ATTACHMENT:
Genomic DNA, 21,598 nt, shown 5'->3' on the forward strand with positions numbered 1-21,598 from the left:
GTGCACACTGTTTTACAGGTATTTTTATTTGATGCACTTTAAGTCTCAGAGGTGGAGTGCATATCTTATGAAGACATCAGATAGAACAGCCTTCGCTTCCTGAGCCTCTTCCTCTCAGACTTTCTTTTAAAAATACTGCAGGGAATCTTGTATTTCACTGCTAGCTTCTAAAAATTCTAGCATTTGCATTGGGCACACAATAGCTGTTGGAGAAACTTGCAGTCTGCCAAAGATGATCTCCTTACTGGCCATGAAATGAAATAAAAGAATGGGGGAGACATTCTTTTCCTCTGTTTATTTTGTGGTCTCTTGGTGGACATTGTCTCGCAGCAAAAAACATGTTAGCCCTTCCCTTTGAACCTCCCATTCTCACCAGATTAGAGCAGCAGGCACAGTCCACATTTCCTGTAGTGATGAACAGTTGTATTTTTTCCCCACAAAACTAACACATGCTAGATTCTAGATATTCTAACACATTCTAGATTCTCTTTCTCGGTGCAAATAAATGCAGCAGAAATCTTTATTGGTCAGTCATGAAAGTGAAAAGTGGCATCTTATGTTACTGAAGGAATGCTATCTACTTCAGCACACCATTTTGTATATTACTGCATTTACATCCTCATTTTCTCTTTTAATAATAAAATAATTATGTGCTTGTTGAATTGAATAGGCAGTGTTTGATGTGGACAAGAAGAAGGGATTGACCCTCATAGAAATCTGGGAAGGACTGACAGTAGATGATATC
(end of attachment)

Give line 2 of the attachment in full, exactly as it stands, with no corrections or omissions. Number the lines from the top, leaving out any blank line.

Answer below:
GTGCACACTGTTTTACAGGTATTTTTATTTGATGCACTTTAAGTCTCAGAGGTGGAGTGCATATCTTATGAAGACATCAGATAGAACAGCCTTCGCTTCCTGAGCCTCTTCCTCTCAGACTTTCTTTTAAAAATACTGCAGGGAATCTTGTATTTCACTGCTAGCTTCTAAAAATTCTAGCATTTGCATTGGGCACACAATAGCTGTTGGAGAAACTTGCAGTCTGCCAAAGATGATCTCCTTACTGGCCATGAAATGAAATAAAAGAATGGGGGAGACATTCTTTTCCTCTGTTTATTTTGTGGTCTCTTGGTGGACATTGTCTCGCAGCAAAAAACATGTTAGCCCTTCCCTTTGAACCTCCCATTCTCACCAGATTAGAGCAGCAGGCACAGTCCACATTTCCTGTAGTGATGAACAGTTGTATTTTTTCCCCACAAAACTAACACATGCTAGATTCTAGATATTCTAACACATTCTAGATTCTCTTTCTCGGTGCAAATAAATGCAGCAGAAATCTTTATTGGTCAGTCATGAAAGTGAAAAGTGGCATCTTATGTTACTGAAGGAATGCTATCTACTTCAGCACACCATTTTGTATATTACTGCATTTACATCCTCATTTTCTCTTTTAATAATAAAATAATTATGTGCTTGTTGAATTGAATAGGCAGTGTTTGATGTGGACAAGAAGAAGGGATTGACCCTCATAGAAATCTGGGAAGGACTGACAGTAGATGATATC